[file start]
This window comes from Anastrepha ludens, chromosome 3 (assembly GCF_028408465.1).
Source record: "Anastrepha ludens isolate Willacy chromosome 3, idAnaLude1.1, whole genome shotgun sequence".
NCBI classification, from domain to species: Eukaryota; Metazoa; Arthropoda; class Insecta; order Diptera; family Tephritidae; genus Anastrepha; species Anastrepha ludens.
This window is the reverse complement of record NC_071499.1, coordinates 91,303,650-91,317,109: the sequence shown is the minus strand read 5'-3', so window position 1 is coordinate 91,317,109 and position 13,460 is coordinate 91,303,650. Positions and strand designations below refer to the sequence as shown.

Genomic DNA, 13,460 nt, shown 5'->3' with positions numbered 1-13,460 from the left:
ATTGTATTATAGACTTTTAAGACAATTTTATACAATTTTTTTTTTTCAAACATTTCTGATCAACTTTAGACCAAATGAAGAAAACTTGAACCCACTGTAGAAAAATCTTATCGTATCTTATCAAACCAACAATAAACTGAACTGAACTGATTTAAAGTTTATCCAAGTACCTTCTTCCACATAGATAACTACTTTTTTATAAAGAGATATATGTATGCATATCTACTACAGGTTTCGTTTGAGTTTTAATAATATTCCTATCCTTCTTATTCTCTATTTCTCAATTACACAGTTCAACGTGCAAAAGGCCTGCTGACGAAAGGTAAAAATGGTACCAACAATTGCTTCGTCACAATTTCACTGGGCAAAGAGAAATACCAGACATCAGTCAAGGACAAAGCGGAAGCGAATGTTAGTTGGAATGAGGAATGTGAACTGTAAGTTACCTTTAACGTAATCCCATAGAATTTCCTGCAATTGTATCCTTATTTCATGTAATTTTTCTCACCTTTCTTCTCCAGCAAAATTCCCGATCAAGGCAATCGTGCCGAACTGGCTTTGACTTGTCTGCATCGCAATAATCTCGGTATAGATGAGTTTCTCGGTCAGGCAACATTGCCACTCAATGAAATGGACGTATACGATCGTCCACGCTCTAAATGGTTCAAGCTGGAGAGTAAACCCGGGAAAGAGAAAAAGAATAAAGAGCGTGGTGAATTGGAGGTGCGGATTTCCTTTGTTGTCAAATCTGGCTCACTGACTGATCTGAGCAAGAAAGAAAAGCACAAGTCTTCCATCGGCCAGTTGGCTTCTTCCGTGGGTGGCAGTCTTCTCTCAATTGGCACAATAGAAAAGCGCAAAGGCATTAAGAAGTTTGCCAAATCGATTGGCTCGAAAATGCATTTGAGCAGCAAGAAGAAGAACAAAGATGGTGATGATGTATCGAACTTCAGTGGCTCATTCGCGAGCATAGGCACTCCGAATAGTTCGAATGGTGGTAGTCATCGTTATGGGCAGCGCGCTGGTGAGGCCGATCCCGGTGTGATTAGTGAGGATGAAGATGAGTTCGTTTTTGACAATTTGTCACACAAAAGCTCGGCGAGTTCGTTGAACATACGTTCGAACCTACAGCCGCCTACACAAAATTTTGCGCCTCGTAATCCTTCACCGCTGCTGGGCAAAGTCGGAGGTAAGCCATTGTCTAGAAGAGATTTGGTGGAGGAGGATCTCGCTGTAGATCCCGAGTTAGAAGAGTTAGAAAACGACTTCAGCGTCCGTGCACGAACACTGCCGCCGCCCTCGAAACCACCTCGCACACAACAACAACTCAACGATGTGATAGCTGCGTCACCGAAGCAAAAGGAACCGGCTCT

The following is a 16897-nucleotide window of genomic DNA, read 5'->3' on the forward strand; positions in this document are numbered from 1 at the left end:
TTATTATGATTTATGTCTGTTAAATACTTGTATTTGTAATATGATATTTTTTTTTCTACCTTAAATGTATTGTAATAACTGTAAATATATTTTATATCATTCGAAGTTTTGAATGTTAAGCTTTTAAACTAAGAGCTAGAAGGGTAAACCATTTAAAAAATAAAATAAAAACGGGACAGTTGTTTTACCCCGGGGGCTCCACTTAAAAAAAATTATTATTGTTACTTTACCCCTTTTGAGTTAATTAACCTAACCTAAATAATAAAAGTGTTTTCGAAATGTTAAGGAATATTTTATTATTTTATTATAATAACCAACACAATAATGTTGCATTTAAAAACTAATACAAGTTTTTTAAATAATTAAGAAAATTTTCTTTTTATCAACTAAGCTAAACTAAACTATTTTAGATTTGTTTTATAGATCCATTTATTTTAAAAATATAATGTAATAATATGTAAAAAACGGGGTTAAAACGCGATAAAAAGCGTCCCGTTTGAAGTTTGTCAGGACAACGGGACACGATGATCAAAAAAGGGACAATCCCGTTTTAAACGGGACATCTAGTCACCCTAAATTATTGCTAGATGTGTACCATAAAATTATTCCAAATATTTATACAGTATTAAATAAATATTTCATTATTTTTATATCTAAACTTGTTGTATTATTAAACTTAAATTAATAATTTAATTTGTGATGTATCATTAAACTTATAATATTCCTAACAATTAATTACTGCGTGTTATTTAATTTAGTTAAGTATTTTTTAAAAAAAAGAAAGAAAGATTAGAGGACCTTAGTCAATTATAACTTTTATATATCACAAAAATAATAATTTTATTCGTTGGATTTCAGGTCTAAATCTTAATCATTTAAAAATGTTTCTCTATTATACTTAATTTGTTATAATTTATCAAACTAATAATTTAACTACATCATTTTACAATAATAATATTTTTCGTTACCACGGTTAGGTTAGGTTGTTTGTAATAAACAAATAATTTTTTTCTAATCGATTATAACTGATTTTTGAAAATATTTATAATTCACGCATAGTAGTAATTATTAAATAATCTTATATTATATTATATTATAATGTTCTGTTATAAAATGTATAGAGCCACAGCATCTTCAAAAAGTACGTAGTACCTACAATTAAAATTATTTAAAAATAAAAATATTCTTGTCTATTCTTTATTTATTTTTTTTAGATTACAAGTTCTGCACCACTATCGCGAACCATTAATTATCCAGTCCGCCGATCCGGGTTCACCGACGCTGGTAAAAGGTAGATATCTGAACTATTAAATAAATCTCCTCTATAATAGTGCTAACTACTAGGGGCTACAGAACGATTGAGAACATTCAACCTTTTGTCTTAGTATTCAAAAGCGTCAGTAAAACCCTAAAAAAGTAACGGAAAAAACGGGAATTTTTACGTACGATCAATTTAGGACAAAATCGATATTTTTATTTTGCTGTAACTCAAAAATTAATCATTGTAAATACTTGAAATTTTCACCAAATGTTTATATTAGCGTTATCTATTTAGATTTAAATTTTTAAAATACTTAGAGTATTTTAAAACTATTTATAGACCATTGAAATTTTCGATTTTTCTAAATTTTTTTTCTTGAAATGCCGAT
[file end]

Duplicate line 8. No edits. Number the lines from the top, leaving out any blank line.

TTATTATGATTTATGTCTGTTAAATACTTGTATTTGTAATATGATATTTTTTTTTCTACCTTAAATGTATTGTAATAACTGTAAATATATTTTATATCATTCGAAGTTTTGAATGTTAAGCTTTTAAACTAAGAGCTAGAAGGGTAAACCATTTAAAAAATAAAATAAAAACGGGACAGTTGTTTTACCCCGGGGGCTCCACTTAAAAAAAATTATTATTGTTACTTTACCCCTTTTGAGTTAATTAACCTAACCTAAATAATAAAAGTGTTTTCGAAATGTTAAGGAATATTTTATTATTTTATTATAATAACCAACACAATAATGTTGCATTTAAAAACTAATACAAGTTTTTTAAATAATTAAGAAAATTTTCTTTTTATCAACTAAGCTAAACTAAACTATTTTAGATTTGTTTTATAGATCCATTTATTTTAAAAATATAATGTAATAATATGTAAAAAACGGGGTTAAAACGCGATAAAAAGCGTCCCGTTTGAAGTTTGTCAGGACAACGGGACACGATGATCAAAAAAGGGACAATCCCGTTTTAAACGGGACATCTAGTCACCCTAAATTATTGCTAGATGTGTACCATAAAATTATTCCAAATATTTATACAGTATTAAATAAATATTTCATTATTTTTATATCTAAACTTGTTGTATTATTAAACTTAAATTAATAATTTAATTTGTGATGTATCATTAAACTTATAATATTCCTAACAATTAATTACTGCGTGTTATTTAATTTAGTTAAGTATTTTTTAAAAAAAAGAAAGAAAGATTAGAGGACCTTAGTCAATTATAACTTTTATATATCACAAAAATAATAATTTTATTCGTTGGATTTCAGGTCTAAATCTTAATCATTTAAAAATGTTTCTCTATTATACTTAATTTGTTATAATTTATCAAACTAATAATTTAACTACATCATTTTACAATAATAATATTTTTCGTTACCACGGTTAGGTTAGGTTGTTTGTAATAAACAAATAATTTTTTTCTAATCGATTATAACTGATTTTTGAAAATATTTATAATTCACGCATAGTAGTAATTATTAAATAATCTTATATTATATTATATTATAATGTTCTGTTATAAAATGTATAGAGCCACAGCATCTTCAAAAAGTACGTAGTACCTACAATTAAAATTATTTAAAAATAAAAATATTCTTGTCTATTCTTTATTTATTTTTTTTAGATTACAAGTTCTGCACCACTATCGCGAACCATTAATTATCCAGTCCGCCGATCCGGGTTCACCGACGCTGGTAAAAGGTAGATATCTGAACTATTAAATAAATCTCCTCTATAATAGTGCTAACTACTAGGGGCTACAGAACGATTGAGAACATTCAACCTTTTGTCTTAGTATTCAAAAGCGTCAGTAAAACCCTAAAAAAGTAACGGAAAAAACGGGAATTTTTACGTACGATCAATTTAGGACAAAATCGATATTTTTATTTTGCTGTAACTCAAAAATTAATCATTGTAAATACTTGAAATTTTCACCAAATGTTTATATTAGCGTTATCTATTTAGATTTAAATTTTTAAAATACTTAGAGTATTTTAAAACTATTTATAGACCATTGAAATTTTCGATTTTTCTAAATTTTTTTTCTTGAAATGCCGAT